Increasingly, attempts have been made to reconstruct deep time evolutionary patterns from extant taxa, taking advantage of a growing number of character databases and large-scale phylogenies (e.g., Bininda-Emonds et al. 2007; Venditti et al. 2011; Nyakatura and Bininda-Emonds 2012). In general, incorporating better-resolved and more accurate phylogenies (e.g., Bininda-Emonds et al. 2007), in conjunction with the wealth of character data available for extant taxa (e.g., Ernest 2003; Smith et al. 2003) should improve reconstructions of character histories. However, we would urge caution when reconstructing deep-time patterns solely from extant taxa. Excluding fossil data can be problematic, as several important factors (e.g., differential extinction, rate heterogeneity across time, or among clades) cannot be precisely incorporated into evolutionary models without fossil data. This can mislead inferences of evolutionary processes. For example, the effects of the Pleistocene megafaunal extinction drastically altered mammalian body size distributions (Lyons et al. 2004), but this cannot be accurately estimated without fossil taxa. Therefore, reconstruction of even such a relatively recent pattern could be inaccurate if based exclusively on extant taxa. Even if the pattern of an evolutionary trend were known (or suspected), it would not be possible to infer an underlying mechanism without fossil data (Hunt 2012; Slater et al. 2012). Differentiating among “passive” trends of unbiased diffusion near a boundary constraint, or “active” trends brought about by either biased production or differential extinction of phenotypes (Stanley 1973; McShea 1994; Wagner 1996; Finarelli 2007) requires reference to the fossil record.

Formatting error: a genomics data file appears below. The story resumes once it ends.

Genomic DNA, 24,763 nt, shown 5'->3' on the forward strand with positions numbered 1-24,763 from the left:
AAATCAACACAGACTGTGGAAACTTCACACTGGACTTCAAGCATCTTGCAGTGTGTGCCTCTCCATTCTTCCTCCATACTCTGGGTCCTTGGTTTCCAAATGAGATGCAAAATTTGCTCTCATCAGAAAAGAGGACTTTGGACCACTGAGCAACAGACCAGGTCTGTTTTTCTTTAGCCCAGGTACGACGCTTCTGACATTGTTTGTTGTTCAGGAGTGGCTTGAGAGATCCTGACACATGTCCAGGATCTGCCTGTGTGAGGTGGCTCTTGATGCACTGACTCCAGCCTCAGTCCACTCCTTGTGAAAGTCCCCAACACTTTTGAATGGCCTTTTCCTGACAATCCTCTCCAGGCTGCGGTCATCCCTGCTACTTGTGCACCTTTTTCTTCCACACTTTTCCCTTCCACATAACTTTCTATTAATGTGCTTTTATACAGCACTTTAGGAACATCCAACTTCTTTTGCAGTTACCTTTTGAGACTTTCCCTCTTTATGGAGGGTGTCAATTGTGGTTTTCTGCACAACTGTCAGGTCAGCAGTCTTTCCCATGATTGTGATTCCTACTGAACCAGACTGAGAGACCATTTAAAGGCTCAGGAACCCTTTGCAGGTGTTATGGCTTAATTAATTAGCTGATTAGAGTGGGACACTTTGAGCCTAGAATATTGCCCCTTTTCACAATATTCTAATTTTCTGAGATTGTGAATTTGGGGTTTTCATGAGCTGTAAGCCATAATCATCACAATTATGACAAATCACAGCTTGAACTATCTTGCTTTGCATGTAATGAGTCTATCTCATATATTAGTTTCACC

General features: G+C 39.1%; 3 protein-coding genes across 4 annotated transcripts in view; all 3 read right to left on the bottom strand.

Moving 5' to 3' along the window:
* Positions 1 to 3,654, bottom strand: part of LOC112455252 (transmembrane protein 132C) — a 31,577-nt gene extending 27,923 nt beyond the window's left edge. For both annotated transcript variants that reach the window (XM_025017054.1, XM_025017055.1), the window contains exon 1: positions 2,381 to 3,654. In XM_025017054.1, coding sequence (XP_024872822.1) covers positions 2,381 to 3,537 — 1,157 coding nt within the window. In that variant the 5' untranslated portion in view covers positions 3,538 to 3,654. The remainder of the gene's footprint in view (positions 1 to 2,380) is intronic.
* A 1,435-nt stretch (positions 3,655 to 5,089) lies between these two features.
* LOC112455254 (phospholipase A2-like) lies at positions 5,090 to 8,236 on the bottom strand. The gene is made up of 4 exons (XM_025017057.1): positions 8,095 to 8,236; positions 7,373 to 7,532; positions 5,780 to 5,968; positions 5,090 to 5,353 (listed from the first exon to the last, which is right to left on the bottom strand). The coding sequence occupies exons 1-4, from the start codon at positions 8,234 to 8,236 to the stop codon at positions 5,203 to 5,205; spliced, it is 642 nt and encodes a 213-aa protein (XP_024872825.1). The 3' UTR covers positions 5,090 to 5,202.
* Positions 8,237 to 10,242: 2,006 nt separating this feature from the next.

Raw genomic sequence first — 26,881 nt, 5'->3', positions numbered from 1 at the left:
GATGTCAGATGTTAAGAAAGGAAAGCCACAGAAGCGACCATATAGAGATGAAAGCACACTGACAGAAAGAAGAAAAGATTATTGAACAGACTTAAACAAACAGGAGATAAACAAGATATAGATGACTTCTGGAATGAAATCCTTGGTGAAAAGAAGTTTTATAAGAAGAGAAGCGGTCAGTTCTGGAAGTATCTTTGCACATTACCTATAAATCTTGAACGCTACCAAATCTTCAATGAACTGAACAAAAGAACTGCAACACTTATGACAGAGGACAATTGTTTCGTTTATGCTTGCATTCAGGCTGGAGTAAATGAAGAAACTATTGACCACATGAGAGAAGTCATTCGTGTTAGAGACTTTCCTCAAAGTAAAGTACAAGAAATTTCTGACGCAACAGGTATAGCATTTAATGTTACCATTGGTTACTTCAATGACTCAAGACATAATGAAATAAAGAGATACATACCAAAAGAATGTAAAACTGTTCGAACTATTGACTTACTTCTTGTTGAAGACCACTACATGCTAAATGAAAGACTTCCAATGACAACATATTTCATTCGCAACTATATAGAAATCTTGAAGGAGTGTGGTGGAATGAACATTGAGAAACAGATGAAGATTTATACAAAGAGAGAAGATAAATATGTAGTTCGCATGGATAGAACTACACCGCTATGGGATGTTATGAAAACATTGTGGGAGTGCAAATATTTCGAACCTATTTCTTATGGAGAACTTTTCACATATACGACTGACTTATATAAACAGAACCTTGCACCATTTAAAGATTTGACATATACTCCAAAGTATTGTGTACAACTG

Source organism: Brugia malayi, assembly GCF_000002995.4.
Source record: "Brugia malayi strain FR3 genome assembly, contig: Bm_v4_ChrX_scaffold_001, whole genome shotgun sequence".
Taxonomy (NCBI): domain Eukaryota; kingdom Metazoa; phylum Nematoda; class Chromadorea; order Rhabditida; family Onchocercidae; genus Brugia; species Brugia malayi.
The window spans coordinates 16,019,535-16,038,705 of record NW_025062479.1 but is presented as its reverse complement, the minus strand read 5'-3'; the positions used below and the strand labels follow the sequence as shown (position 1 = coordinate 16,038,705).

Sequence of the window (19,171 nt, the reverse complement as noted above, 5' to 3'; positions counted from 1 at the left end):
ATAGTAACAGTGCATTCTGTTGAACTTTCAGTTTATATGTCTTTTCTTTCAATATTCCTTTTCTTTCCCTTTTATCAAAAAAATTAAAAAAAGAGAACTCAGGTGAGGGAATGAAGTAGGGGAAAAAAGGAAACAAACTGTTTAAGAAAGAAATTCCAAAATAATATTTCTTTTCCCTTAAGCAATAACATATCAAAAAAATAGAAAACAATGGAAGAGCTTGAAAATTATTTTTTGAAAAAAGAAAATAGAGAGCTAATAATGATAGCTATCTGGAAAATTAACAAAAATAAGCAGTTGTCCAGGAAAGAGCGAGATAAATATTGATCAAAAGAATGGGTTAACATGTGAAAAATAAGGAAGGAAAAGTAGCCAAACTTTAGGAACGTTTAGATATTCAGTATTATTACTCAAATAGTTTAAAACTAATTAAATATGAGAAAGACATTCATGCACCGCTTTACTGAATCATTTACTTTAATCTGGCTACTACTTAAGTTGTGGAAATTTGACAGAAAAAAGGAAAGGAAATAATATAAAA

As noted earlier, analyses relying on the extant record do so, in large part, to leverage a far more precise understanding of phylogenetic relationships among living species (e.g., Bininda-Emonds et al. 2007; Venditti et al. 2011). Indeed for the order Carnivora, recent molecular phylogenies have radically changed our understanding of interrelationships (Flynn et al. 2005; Gaubert and Cordeiro-Estrela 2006; Sato et al. 2009; Yu et al. 2011). Unfortunately, phylogenetic analyses integrating fossil taxa, known only for morphological data, with molecular sequence data for extant taxa are rare for the Carnivora (Finarelli 2008c). A complete species-level phylogeny is not yet available for the Canidae, and the simplified canid phylogeny in Figure 1 represents a conservative estimate of interrelatedness. But the lack of a resolved phylogeny does not preclude analyses of evolutionary patterns. A well-sampled fossil record, as exists for this clade (Wang 1994; Wang et al. 1999; Finarelli 2007, 2008b; Tedford et al. 2009), can be used to reconstruct evolutionary trends and to estimate rates using time series approaches similar to what we present here (Hunt 2007; Sookias et al. 2012).